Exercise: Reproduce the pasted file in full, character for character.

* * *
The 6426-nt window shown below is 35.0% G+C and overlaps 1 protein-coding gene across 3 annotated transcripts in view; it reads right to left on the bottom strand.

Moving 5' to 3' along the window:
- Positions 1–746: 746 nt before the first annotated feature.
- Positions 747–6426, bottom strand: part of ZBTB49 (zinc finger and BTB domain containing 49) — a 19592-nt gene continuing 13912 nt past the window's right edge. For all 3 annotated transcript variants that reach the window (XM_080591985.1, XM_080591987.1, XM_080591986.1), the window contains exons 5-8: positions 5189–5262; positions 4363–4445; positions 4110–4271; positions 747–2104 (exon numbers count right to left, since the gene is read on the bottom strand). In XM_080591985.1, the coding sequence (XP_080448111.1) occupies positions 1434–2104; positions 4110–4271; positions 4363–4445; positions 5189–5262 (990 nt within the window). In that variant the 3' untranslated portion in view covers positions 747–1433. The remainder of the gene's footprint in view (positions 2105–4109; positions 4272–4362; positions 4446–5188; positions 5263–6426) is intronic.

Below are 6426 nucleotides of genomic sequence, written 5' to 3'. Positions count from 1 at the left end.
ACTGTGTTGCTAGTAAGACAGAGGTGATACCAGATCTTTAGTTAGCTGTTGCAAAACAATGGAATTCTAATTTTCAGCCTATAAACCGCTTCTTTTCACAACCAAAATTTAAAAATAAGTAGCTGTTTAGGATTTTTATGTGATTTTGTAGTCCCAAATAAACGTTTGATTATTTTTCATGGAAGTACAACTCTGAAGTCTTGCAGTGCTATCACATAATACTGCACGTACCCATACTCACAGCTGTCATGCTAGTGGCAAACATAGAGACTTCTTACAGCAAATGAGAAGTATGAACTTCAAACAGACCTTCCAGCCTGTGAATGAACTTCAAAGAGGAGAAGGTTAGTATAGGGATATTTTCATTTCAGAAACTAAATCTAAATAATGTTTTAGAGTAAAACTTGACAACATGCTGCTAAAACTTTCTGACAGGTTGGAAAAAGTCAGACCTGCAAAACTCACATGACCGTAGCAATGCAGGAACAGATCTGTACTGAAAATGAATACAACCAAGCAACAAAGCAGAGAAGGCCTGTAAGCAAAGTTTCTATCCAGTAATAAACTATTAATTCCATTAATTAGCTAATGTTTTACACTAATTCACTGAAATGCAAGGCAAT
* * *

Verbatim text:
The 6426-nt window shown below is 35.0% G+C and overlaps 1 protein-coding gene across 3 annotated transcripts in view; it reads right to left on the bottom strand.

Moving 5' to 3' along the window:
- Positions 1–746: 746 nt before the first annotated feature.
- Positions 747–6426, bottom strand: part of ZBTB49 (zinc finger and BTB domain containing 49) — a 19592-nt gene continuing 13912 nt past the window's right edge. For all 3 annotated transcript variants that reach the window (XM_080591985.1, XM_080591987.1, XM_080591986.1), the window contains exons 5-8: positions 5189–5262; positions 4363–4445; positions 4110–4271; positions 747–2104 (exon numbers count right to left, since the gene is read on the bottom strand). In XM_080591985.1, the coding sequence (XP_080448111.1) occupies positions 1434–2104; positions 4110–4271; positions 4363–4445; positions 5189–5262 (990 nt within the window). In that variant the 3' untranslated portion in view covers positions 747–1433. The remainder of the gene's footprint in view (positions 2105–4109; positions 4272–4362; positions 4446–5188; positions 5263–6426) is intronic.

Below are 6426 nucleotides of genomic sequence, written 5' to 3'. Positions count from 1 at the left end.
ACTGTGTTGCTAGTAAGACAGAGGTGATACCAGATCTTTAGTTAGCTGTTGCAAAACAATGGAATTCTAATTTTCAGCCTATAAACCGCTTCTTTTCACAACCAAAATTTAAAAATAAGTAGCTGTTTAGGATTTTTATGTGATTTTGTAGTCCCAAATAAACGTTTGATTATTTTTCATGGAAGTACAACTCTGAAGTCTTGCAGTGCTATCACATAATACTGCACGTACCCATACTCACAGCTGTCATGCTAGTGGCAAACATAGAGACTTCTTACAGCAAATGAGAAGTATGAACTTCAAACAGACCTTCCAGCCTGTGAATGAACTTCAAAGAGGAGAAGGTTAGTATAGGGATATTTTCATTTCAGAAACTAAATCTAAATAATGTTTTAGAGTAAAACTTGACAACATGCTGCTAAAACTTTCTGACAGGTTGGAAAAAGTCAGACCTGCAAAACTCACATGACCGTAGCAATGCAGGAACAGATCTGTACTGAAAATGAATACAACCAAGCAACAAAGCAGAGAAGGCCTGTAAGCAAAGTTTCTATCCAGTAATAAACTATTAATTCCATTAATTAGCTAATGTTTTACACTAATTCACTGAAATGCAAGGCAAT